Charity is an Outdated Idea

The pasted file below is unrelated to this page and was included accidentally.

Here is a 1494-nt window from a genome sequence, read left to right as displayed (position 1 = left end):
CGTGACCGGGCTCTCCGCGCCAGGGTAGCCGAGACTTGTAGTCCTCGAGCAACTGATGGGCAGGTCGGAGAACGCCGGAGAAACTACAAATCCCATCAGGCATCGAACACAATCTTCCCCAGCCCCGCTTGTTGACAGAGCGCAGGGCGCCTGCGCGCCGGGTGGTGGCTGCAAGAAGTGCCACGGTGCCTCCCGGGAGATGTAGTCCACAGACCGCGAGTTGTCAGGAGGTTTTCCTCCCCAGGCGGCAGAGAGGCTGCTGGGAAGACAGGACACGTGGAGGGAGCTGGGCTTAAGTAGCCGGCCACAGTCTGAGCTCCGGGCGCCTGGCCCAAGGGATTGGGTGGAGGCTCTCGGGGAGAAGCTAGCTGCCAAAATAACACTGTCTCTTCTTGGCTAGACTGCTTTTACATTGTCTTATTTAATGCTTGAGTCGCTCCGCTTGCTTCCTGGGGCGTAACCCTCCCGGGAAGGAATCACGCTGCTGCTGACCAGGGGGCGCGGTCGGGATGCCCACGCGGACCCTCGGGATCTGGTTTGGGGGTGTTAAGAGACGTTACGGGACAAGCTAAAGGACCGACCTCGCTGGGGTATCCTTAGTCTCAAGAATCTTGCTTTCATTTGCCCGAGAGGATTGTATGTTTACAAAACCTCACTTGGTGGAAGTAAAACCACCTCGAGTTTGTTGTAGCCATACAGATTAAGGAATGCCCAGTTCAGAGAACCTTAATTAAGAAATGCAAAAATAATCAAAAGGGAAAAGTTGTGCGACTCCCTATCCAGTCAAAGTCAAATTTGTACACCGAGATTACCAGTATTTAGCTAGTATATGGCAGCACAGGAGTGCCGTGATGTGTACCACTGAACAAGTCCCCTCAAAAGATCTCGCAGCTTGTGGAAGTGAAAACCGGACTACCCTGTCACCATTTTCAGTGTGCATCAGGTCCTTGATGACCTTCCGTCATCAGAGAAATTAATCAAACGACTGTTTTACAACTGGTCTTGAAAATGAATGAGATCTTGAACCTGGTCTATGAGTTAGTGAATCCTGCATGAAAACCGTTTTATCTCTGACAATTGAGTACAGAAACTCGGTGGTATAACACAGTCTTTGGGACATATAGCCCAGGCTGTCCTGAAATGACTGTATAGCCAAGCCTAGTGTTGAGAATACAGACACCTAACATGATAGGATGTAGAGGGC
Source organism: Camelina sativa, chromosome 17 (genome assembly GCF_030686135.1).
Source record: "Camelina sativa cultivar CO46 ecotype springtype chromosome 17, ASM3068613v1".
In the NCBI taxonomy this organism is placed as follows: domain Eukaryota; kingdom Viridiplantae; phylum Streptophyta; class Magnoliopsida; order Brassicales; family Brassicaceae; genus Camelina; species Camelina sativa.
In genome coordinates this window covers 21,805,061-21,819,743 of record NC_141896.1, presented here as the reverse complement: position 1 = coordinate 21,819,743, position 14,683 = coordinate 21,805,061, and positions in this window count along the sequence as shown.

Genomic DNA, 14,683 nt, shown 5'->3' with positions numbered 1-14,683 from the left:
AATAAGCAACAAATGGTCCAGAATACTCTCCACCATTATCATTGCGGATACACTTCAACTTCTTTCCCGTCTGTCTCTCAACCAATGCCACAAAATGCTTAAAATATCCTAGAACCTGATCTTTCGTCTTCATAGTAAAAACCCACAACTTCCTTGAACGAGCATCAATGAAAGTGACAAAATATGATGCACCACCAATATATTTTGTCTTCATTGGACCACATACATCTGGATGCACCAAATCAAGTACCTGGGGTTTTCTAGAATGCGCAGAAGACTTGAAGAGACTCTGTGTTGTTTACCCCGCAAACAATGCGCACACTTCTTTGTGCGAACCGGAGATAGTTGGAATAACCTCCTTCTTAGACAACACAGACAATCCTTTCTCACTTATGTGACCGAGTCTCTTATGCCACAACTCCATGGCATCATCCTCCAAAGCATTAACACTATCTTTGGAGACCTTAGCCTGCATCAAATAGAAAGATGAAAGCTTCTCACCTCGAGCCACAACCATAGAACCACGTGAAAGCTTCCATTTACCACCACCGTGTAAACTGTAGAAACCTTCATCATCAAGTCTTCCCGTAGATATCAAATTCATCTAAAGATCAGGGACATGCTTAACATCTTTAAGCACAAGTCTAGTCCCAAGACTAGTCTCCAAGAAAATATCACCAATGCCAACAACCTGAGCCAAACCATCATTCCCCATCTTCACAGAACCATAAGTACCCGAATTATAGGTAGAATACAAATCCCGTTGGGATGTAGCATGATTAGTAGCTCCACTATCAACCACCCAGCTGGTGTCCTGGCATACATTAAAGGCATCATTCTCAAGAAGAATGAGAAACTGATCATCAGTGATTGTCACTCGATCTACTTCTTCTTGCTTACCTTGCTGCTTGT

There are fewer beggars on the streets of New York than there used to be but you run into them everyday on the subway and sitting on cardboard in the streets with signs announcing what led them to beg: illness, PTSS, a dog that needed to be fed. People are likely to identify some beggars as more deserving of charity than others, and so the moral question of whether to give becomes complicated. If we are more likely to give our handouts to those beggars who look most nearly like ordinary people, and so evoke sym[athy, then charity is given for our own well being because it has become possible to identify with one of God’s less fortunate creatures by having overcome only a minimum of disgust or disquiet because this person seems capable of becoming even more like us. On the other hand, if handouts are more likely to be given to those who look most needy, then the giver is perversely catering to his sense of disgust because he rewards those who are most grotesque and so gives tacit approval to those people who maim themselves or appear maimed or drag along children to increase their take.

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